Head-to-head polls do show Sanders out-performing Clinton in early matchups against Donald Trump as the hypothetical Republican nominee. But those polls are rarely predictive, and over the coming weeks Sanders will face the task of selling programs that Obama’s advisers believed to be too liberal–like universal health care, free public college and expanded Social Security benefits, paid for by new taxes on the wealthy and the middle class. His proposed “Medicare-for-all” health care system would replace the Affordable Care Act and private insurers with universal coverage, in the style of European countries and Canada. Sanders says the plan would on the balance save most families thousands of dollars a year in reduced health care costs, even though it would require a 2.2% health care income tax and a 6.2% payroll tax on employers. And Sanders would pay for tuition-free public colleges and universities with a new tax on Wall Street transactions. Clinton, by contrast, has long been careful to maintain that she would refrain from tax increases on middle-class families.

The more fundamental challenge, however, may have to do with the coalition Sanders has been able to attract. So far he has been able to either split or win the white Democratic vote in early state polls, while racking up gains among young voters. But he still trails Clinton badly among the other key parts of the Obama coalition, including black and Latino voters who are essential for winning the Democratic nomination. “Obama did what he did because he was going to be the first black President in history,” says Joe Trippi, who managed Dean’s 2004 campaign. “I don’t know how Bernie does that.” Recent criticism over Sanders’ refusal to consider a reparations bill for slavery because it is “divisive” will not help. “No one knows who the hell Bernie Sanders is,” says Democratic New York Representative Charles Rangel, referring to black voters.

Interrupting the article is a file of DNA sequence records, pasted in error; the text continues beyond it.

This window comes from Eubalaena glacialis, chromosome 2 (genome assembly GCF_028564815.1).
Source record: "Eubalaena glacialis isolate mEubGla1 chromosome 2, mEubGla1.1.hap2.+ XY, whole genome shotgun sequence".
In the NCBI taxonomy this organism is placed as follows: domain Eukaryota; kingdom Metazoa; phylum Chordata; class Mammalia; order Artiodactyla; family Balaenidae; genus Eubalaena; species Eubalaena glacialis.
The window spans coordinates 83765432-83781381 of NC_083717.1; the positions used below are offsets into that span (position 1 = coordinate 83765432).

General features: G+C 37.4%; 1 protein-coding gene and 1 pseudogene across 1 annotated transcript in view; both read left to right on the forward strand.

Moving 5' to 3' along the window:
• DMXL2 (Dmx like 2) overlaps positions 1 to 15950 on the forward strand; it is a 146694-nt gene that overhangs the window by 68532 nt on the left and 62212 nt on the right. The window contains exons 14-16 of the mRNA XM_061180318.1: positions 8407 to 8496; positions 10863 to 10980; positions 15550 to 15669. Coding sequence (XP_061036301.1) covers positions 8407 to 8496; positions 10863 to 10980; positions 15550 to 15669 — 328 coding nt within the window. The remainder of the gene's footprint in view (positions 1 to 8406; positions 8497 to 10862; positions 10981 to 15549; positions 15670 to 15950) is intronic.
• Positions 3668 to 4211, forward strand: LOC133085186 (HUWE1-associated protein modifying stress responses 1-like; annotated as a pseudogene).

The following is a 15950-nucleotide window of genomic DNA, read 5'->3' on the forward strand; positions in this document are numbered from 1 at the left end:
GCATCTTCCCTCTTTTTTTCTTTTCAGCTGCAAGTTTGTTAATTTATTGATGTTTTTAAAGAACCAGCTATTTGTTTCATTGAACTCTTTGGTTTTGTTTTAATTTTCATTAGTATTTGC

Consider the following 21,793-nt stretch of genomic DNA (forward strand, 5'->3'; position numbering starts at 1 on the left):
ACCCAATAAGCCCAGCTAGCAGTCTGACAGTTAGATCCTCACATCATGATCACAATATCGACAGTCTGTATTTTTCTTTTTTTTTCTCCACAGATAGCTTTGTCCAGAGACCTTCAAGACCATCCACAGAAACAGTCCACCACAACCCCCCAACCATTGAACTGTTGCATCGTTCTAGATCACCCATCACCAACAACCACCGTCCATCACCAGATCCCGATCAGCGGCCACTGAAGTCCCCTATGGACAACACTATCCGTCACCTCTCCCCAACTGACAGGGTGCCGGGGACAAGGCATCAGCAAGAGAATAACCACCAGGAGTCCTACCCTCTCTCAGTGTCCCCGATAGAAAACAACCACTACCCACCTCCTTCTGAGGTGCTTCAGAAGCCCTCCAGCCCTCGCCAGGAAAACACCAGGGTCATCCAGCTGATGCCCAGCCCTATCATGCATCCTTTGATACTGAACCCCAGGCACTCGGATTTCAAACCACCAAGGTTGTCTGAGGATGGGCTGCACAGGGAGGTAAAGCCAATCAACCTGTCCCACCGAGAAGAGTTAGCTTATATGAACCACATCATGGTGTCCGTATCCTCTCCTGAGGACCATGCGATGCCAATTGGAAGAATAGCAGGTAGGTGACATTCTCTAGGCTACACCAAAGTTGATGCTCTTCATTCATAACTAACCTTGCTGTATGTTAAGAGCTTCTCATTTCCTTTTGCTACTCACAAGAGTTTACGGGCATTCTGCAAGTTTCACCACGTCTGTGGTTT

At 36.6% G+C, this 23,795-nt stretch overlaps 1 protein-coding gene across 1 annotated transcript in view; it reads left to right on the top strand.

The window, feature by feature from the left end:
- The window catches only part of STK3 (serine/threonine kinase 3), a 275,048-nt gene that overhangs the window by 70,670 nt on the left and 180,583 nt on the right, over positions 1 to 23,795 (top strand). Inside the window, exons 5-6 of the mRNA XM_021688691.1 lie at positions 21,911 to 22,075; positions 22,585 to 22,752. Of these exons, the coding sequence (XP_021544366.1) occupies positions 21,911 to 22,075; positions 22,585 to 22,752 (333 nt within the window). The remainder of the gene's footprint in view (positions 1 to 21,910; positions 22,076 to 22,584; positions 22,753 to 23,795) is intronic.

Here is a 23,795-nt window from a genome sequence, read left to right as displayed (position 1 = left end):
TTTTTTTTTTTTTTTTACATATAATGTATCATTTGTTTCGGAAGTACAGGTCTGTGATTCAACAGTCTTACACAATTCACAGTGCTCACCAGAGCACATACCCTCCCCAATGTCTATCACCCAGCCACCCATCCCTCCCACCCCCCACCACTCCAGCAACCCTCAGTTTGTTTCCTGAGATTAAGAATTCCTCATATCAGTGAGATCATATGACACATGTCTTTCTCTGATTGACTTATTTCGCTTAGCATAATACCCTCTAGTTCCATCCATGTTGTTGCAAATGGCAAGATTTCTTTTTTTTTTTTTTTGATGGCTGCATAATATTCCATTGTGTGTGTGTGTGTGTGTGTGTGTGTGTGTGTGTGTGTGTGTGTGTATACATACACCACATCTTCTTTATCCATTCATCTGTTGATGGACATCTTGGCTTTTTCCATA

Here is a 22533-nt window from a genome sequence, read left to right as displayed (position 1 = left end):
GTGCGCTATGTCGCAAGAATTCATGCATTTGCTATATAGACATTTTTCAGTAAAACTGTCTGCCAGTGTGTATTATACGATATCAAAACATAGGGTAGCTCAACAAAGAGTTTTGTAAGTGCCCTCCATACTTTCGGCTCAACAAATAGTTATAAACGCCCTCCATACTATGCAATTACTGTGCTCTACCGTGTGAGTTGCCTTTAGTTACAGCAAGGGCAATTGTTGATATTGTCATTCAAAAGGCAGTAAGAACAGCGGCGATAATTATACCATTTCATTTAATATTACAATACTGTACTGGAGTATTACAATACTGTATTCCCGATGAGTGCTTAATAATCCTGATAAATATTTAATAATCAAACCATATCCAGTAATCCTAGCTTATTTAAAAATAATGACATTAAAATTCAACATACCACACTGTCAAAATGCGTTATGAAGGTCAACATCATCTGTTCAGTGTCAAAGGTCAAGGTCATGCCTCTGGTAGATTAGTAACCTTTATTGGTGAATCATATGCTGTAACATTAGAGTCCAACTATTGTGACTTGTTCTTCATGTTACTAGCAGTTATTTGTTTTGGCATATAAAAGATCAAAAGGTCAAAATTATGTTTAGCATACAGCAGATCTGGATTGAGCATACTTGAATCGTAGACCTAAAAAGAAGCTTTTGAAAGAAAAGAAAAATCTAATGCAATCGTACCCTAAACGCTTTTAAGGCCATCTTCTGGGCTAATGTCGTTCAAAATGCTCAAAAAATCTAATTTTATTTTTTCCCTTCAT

All the difficulties might explain why the candidate and his aides have avoided setting expectations throughout Sanders’ nine-month journey from blip to blockbuster. It’s a what-the-heck campaign, run by well-educated guesses and long-shot bets, not science and inevitability. It took nearly six months before they even hired a pollster. Sanders sometimes seems as surprised as anyone else that the political revolution has caught on. “I don’t have a magic formula,” he says. “If you’re asking me has the campaign moved faster and more successfully than I thought it would, the answer is yes.”

Win or lose in February, Sanders is preparing for a long race against Clinton. He has told his aides that he aims to be in until the Democratic National Convention, no matter what. With 1.2 million Americans giving to his campaign, millions of dollars in the bank and bigger ground operations than Clinton in some states, he is well positioned to make good on the promise of, at minimum, shifting the political discourse, just as Trump has done with the GOP. “We have got to revitalize American democracy,” he likes to say. That is a role Sanders can play even if he isn’t cast as the lead.

–With reporting by ZEKE J. MILLER/CARROLL, IOWA, and JAY NEWTON-SMALL/WASHINGTON

This appears in the February 01, 2016 issue of TIME.